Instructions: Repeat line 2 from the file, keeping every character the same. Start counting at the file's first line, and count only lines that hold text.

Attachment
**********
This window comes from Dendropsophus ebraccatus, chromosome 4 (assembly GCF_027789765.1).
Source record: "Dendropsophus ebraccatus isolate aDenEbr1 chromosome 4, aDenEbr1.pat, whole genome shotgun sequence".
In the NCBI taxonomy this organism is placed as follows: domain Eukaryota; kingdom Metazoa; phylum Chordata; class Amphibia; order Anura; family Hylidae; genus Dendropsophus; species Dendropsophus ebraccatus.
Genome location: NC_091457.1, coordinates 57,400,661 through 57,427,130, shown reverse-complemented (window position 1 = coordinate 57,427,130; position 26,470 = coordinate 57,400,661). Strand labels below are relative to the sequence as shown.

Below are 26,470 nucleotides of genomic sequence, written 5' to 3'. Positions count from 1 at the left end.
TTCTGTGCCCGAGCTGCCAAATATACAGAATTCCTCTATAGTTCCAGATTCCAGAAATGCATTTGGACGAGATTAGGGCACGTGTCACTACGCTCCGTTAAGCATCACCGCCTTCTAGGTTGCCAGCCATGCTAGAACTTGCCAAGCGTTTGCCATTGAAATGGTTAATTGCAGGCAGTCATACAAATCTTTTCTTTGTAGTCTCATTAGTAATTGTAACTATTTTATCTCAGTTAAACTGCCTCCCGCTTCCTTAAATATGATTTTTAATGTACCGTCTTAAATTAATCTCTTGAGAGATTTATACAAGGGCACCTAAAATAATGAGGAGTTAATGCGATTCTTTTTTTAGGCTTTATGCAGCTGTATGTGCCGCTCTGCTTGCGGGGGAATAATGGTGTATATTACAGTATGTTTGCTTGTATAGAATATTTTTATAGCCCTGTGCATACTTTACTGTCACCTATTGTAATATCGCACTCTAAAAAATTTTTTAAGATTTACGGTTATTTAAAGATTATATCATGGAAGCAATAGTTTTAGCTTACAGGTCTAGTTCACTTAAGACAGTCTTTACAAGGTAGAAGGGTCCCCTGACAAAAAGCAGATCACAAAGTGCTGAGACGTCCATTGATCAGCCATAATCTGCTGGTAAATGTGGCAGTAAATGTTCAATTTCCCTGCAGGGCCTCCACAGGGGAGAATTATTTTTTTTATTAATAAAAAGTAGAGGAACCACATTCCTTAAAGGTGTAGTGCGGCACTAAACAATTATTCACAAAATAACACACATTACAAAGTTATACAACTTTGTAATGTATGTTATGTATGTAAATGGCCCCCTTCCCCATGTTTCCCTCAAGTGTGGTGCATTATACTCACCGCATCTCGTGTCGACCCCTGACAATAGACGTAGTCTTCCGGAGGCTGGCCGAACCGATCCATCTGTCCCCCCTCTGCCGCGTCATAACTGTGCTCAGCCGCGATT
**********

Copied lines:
Source record: "Dendropsophus ebraccatus isolate aDenEbr1 chromosome 4, aDenEbr1.pat, whole genome shotgun sequence".